For whites throughout the Western world, we live in an era of an increasingly concealed zeitgeist.
The concept of a ‘silent majority’ is more salient now, I would argue, and more persuasively influential, than in 1968 and 1980. As such, it’s long been my contention that some art resonates deeply with what is, for whites, an increasingly obscured or channeled collective belief system, wherein things take the shape of ‘implicit whiteness’ due to the strictures of political correctness.
In Carl Jung’s essay “The Fight with the Shadow” (1946), he reflects upon premonitions he had about various psychological compensations native Germans were engaging in after their crushed national ego after their WWI defeat:
As early as 1918, I noticed peculiar disturbances in the unconscious of my German patients which could not be ascribed to their personal psychology. Such non-personal phenomena always manifest themselves in dreams as mythological motifs that are also to be found in legends and fairytales throughout the world. I have called these mythological motifs archetypes: that is, typical modes or forms in which these collective phenomena are experienced. There was a disturbance of the collective unconscious in every single one of my German patients. One can explain these disorders causally, but such an explanation is apt to be unsatisfactory, as it is easier to understand archetypes by their aim rather than by their causality. The archetypes I had observed expressed primitivity, violence, and cruelty. When I had seen enough of such cases, I turned my attention to the peculiar state of mind then prevailing in Germany. I could only see signs of depression and a great restlessness, but this did not allay my suspicions. In a paper which I published at that time, I suggested that the “blond beast” was stirring in an uneasy slumber and that an outburst was not impossible.
And so today, I find it strange, albeit welcome, that the NYT, despite spinning it in their obligatory quasi-op-ed angle, has a piece titled “Authors Tap Into Mood of a France ‘Homesick at Home’”.
Earlier this week, before the attack in Paris, President François Hollande said he would read it. Marine Le Pen, the leader of the right-wing National Front, whom the fictional Muslim leader defeats in the novel, cashed in, calling it “a fiction that could one day become a reality.” Late Thursday, Agence France-Presse reported that Mr. Houellebecq (pronounced WELL-beck) had stopped promoting the book.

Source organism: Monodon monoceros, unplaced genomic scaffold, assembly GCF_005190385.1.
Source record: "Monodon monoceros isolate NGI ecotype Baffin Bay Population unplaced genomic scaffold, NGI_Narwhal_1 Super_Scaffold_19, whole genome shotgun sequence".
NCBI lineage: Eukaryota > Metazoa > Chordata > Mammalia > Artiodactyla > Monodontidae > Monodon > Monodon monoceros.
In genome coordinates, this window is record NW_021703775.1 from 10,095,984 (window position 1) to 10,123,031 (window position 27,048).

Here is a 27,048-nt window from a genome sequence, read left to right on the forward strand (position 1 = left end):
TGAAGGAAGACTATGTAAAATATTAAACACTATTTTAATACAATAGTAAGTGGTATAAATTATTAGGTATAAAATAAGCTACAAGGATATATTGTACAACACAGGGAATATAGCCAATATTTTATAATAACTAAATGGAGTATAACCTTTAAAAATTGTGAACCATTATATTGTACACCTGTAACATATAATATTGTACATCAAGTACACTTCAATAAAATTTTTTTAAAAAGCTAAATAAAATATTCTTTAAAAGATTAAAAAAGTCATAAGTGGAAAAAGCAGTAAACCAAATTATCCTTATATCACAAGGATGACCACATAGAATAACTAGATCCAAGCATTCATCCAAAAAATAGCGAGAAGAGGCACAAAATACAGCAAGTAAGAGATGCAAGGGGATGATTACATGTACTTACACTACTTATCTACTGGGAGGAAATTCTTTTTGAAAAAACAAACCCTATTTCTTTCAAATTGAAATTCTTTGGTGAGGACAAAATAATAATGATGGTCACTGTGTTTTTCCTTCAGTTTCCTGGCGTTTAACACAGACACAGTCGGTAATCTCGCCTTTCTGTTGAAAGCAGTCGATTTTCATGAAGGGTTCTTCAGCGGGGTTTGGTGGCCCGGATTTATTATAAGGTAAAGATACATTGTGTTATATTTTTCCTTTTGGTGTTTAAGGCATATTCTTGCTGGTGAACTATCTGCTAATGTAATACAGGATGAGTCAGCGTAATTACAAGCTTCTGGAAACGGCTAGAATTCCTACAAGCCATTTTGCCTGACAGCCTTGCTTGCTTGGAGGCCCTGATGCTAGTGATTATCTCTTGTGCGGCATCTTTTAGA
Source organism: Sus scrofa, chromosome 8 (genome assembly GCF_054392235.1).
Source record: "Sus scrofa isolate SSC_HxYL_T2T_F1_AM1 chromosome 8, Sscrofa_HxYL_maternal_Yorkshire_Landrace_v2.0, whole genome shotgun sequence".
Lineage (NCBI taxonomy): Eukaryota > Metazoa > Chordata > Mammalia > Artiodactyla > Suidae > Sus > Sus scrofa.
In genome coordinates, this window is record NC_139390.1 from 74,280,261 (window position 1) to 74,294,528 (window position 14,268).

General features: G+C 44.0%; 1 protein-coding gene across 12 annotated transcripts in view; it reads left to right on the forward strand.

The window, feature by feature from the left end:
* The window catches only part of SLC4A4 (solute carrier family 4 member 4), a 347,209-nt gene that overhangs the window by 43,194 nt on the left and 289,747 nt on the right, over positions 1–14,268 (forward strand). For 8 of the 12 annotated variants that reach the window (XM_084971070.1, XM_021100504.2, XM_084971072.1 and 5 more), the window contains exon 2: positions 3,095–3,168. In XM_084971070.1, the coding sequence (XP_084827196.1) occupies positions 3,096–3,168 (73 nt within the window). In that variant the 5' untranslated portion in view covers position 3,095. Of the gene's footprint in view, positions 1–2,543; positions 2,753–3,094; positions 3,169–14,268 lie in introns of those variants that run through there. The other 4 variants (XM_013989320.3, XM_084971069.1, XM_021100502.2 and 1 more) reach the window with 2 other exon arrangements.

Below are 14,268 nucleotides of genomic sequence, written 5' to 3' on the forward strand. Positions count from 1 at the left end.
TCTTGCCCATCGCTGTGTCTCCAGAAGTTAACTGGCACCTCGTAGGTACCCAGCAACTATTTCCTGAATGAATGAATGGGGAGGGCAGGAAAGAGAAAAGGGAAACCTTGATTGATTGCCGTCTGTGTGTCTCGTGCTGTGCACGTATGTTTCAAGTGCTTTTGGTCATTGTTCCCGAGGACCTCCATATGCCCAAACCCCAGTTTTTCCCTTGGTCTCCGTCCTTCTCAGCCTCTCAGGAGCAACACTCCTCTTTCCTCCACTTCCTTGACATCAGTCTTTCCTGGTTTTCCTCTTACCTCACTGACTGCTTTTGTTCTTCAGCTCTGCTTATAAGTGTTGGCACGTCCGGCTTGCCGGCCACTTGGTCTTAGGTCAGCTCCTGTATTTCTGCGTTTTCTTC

With an ambitious initial print run of 150,000 copies, “Submission” is already the No. 1 seller on Amazon in France. It is likely to join another book with a similar theme on best-seller lists: “The French Suicide,” a 500-page essay in which the journalist Éric Zemmour, 56, argues that immigration, feminism and the 1968 student uprisings set France on a path to ruin. The top seller in France, the book has sold 400,000 copies since its release in October, according to its publisher, Albin Michel.
Though Mr. Zemmour’s is a work of reactionary nostalgia and Mr. Houellebecq’s a futuristic fantasy, both books have hit the dominant note in the national mood today: “inquiétude,” or profound anxiety about the future.
Fueling this anxiety for many French are the fears of non-Muslims about Muslims, the threat posed by groups like the Islamic State and their recruiting in Europe, and rising anti-Semitism. More broadly, concern has grown that the political center is eroding and that extremes are rising in a way reminiscent of the 1930s, along with a sense that France, which prides itself on its republican tradition and strong, centralized state, has ceded too much power to the European Union.
Alas, the NYT reporter then seems to impart a degree of blame for yesterday’s slaughter upon … the likes of Houellebecq. Say what?
This week, before the attack, some critics said the novelist was playing with fire, that “Submission,” its title a play on the literal meaning of the word Islam, was more than a literary exercise in that it could have an impact on French politics and civil life…
Wake up, Europe.